The TRUTH of Quality Thinking

I had a friend in college that was known for his Quality Thinking skills. He would sit on a desk looking much like David’s Thinking Man, contemplating what we were doing for hours. Not saying much, just thinking. Everyone thought him to be brilliant not because of what he ever said, but because of what he must have been thinking. 

Let me ask you this?  Do you have a clear, calm mind for a lot of your day, or do you find that daily your mind is generally cluttered with a whole load of ‘internal mind chatter’? 

Quality Thinking might be defined as being focused, efficient, and productive.   The ability to think clearly, deeply, and productively is one of the most valuable professional skills in the workplace today—but it’s also becoming one of the most endangered. 

Perhaps random, pointless, or unhelpful thoughts just create ‘noise’ inside your head. You are focused on worries, doubts, negative thoughts, and even giving yourself a hard time for a seeming lack of progress. At a time when we need clear and productive thinking the most, our thinking is invaded by useless and unproductive thoughts. 

While there is some sense of optimism around the power of thinking to help us make better decisions, be kinder and problem-solve together, a significant ‘thinking gap’ has emerged among younger workers. Just 34% of all 5,700+ respondents to a recent poll reported that they spend all or most of their thinking time in clear, deep, and productive thinking.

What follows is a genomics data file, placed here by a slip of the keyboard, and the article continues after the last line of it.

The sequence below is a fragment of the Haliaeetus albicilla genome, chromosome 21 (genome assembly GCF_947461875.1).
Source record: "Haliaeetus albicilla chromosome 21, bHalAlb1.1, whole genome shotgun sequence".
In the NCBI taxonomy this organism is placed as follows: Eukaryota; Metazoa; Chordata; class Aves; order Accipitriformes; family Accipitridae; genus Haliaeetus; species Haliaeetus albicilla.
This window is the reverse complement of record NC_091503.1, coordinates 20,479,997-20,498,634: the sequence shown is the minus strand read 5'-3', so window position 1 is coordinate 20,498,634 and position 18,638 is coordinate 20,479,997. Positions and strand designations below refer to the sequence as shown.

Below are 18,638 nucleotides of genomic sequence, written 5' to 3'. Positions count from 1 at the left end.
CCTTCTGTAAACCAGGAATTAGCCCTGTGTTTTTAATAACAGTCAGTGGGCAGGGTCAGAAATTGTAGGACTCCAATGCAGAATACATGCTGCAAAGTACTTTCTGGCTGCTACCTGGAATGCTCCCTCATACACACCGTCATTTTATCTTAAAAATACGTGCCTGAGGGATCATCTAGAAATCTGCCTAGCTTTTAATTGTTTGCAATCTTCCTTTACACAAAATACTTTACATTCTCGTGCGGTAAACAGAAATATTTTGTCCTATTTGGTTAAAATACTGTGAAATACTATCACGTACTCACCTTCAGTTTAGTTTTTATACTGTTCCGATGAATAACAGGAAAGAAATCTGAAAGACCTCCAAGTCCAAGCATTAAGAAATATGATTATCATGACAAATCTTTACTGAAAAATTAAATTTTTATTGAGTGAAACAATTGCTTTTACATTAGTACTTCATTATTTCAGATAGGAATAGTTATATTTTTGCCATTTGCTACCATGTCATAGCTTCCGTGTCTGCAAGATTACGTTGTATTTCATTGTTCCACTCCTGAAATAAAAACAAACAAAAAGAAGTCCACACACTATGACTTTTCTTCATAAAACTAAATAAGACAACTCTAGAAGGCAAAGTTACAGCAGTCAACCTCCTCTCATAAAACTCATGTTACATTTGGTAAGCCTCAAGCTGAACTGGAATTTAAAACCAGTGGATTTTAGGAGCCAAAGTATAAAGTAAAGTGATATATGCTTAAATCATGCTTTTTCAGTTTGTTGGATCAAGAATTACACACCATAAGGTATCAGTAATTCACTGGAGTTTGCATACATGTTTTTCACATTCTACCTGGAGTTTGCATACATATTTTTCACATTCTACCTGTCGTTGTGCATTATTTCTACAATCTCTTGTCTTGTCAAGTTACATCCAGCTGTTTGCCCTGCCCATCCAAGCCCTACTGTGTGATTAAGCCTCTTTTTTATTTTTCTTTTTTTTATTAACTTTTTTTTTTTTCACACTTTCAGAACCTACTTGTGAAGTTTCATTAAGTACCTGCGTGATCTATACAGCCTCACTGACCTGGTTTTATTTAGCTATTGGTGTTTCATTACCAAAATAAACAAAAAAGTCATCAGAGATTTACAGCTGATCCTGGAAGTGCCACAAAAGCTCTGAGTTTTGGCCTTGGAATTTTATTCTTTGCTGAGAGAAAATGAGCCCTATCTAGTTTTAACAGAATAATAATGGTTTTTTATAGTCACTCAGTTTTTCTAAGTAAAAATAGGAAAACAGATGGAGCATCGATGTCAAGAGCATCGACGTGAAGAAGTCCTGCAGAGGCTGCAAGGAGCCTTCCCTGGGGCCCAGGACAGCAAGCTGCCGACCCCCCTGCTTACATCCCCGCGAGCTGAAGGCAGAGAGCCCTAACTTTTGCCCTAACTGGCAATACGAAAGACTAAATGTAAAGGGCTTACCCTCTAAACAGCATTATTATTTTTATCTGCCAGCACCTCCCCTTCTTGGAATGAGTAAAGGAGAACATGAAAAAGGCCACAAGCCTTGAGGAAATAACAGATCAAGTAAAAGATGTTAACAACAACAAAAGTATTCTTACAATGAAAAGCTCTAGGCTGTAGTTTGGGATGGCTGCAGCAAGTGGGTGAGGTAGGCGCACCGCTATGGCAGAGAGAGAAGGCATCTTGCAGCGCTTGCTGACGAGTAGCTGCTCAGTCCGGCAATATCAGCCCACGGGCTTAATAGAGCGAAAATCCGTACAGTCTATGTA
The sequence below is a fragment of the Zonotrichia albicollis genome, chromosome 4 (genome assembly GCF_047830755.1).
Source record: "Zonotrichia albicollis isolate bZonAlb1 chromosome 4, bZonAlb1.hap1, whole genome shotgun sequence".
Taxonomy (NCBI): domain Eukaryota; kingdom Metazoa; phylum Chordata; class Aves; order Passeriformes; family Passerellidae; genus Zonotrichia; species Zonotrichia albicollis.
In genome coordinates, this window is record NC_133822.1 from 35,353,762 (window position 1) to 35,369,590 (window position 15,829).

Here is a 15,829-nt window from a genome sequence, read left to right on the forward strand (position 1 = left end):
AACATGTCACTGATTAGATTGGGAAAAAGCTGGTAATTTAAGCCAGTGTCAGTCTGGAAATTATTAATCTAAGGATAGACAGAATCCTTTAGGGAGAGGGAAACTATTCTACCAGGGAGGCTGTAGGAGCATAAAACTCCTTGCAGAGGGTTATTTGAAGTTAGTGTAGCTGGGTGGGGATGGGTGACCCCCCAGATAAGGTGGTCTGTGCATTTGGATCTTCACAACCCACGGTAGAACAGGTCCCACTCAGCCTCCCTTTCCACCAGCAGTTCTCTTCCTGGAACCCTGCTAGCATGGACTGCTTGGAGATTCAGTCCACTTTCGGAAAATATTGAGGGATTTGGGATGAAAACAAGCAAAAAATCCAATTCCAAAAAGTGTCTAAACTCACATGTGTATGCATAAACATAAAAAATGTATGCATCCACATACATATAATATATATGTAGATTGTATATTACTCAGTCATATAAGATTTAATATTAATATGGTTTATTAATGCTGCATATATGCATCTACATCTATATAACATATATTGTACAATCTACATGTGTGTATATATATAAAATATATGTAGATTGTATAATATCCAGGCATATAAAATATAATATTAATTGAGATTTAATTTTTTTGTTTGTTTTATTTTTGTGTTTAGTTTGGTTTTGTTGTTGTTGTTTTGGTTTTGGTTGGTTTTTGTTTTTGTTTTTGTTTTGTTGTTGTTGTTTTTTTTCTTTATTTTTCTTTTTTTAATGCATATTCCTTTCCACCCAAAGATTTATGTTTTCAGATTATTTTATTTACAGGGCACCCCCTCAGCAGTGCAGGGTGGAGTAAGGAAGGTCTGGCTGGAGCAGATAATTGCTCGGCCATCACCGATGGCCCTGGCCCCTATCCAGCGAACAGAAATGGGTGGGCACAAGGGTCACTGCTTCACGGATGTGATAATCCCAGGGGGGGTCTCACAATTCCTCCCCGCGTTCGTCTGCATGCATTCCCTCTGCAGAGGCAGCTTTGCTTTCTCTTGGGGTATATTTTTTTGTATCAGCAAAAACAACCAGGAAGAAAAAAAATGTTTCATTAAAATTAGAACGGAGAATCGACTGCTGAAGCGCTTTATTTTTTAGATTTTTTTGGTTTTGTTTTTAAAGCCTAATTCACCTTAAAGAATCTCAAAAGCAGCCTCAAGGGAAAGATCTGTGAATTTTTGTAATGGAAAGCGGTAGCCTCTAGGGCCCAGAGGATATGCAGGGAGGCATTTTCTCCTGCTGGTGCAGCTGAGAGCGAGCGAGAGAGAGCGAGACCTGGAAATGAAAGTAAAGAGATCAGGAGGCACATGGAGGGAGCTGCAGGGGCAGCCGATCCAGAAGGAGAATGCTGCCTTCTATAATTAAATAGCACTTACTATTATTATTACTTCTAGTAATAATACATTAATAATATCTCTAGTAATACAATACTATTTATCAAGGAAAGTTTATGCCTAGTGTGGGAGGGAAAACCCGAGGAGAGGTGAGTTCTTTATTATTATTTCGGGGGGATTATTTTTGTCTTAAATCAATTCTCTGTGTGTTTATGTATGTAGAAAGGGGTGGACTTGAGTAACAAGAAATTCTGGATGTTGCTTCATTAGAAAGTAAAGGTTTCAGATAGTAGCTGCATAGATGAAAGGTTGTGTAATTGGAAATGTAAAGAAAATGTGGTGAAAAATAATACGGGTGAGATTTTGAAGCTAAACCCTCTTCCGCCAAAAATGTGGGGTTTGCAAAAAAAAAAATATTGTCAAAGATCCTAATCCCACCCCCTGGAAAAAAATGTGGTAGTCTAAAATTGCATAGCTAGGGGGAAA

So, what are you thinking? Higher learning is no longer challenging young people to think for themselves. It is trying to shape thinking around philosophies that depend on group thinking. Business does not necessarily reward creative and independent thinking. Social institutions are even confining their thoughts into divided camps. With the hurried pace of life who even has time anymore to just think. 

The TRUTH of Quality Thinking is that it must be a deliberate act, one that we set time apart for and enter with goals in mind.  We need to define thinking in specific ways, including: 

1. Critical Thinking: Ability to evaluate facts from opinions and true information from false 

2. Collaborative Thinking: Openly engaging with and building on the ideas of others (e.g., brainstorming, discussion groups, etc.) 

3. Reflective Thinking: Introspective thinking, in which one is aware of and evaluates themselves and their lives, as well as how their actions may impact others 

4. Higher Order Thinking: Clear, deep, productive thinking Anything less will not produce creative results, real solutions, or lasting systems. 

We are each capable of Quality Thinking, we just have to apply what we know in new ways with optimism and a sense of confidence.